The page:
The Sweet Ingredient That Soothes Your Tongue When You Burn It

Honey in a bowl next to honey drizzler
Honey in a bowl next to honey drizzler - Dina Belashova /Getty Images

Burnt your tongue on scorching hot coffee? Have no fear, there exists an ingredient that comes to the rescue: honey.

A tongue burn or thermal injury occurs when the sensitive tissues of the tongue are exposed to excessive heat. While it may seem like an odd ingredient to reach for when dealing with a burning mouth, coating the tongue in honey will diffuse that oral inferno. According to Healthline, it's safe to use on 1st-degree burns.

Honey provides relief by creating a physical barrier between the damaged cells and the oral environment, reducing further irritation while offering a mild soothing effect. Honey's complex composition introduces soothing enzymes and natural antioxidants, hastening the healing process. Its antibacterial properties arise from its low water content and acidic pH, creating an inhospitable environment for bacteria and microbes. This has made honey a traditional remedy for wound care, and even internal ailments.

If looking to up the ante, reach for medical-grade or Manuka honey. Manuka honey is made up of bees from New Zealand that tend to pollinate the native Leptospermum scoparium bush, otherwise known as the Tea Tree (according to WebMD). Ensure that no allergy concerns are present before applying. If allergies are an issue, simply reach for sugar; it can have the same soothing effects on tongue burns.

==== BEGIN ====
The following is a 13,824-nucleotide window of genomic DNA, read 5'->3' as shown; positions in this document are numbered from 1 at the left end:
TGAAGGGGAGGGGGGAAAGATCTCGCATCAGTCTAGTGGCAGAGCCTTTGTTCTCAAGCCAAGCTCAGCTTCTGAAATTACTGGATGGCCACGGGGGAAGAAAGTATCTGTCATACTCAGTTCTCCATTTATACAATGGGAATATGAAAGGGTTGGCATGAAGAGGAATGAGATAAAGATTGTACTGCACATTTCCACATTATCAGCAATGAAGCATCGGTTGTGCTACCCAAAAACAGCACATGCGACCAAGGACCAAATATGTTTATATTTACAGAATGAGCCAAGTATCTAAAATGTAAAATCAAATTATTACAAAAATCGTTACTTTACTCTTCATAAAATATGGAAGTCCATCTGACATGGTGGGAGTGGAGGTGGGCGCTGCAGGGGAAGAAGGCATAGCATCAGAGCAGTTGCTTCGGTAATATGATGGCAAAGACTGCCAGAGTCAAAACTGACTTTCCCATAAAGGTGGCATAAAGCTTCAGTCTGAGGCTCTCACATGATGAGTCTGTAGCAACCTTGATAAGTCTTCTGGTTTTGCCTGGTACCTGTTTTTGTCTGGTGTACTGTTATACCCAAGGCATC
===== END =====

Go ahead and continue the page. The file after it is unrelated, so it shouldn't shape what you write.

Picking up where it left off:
Read more: 10 Fruit Hacks You'll Wish You Knew Sooner

Honeycomb Is Another Medicinal Ingredient

Raw honeycomb
Raw honeycomb - Dionisvera/Shutterstock

Honeycomb is a unique structure created by honeybees, primarily from wax secreted by worker bees. It's a remarkable feat of nature, and an essential component of a beehive's architecture. Interestingly, honeycomb isn't only significant in its structural role. Just like honey's capacity to alleviate a burnt tongue, honeycomb also possesses health benefits.

Studies suggest that these same attributes extend to the honeycomb itself, not just the honey. Consuming honeycomb in moderation may be good for you because it is filled with antioxidants and carbohydrates. Additionally, the beeswax of a honeycomb contain chains of fatty acids and alcohols that can be used to fight against heart disease, according to a study from the National Library of Medicine.

As mentioned in the advertising for Honey Nut Cheerios, honey does help lower cholesterol. Its antioxidants help dilate arteries connected to the heart. It's also simply tasty, and the waxy parts can be chewy, almost akin to bubble gum. So, savor the essence of honeycomb, knowing that you're not only indulging one of nature's confectionery masterpieces but also reaping potential health rewards. Just remember to exercise moderation, and monitor any potential stomach discomfort.

Read the original article on Mashed.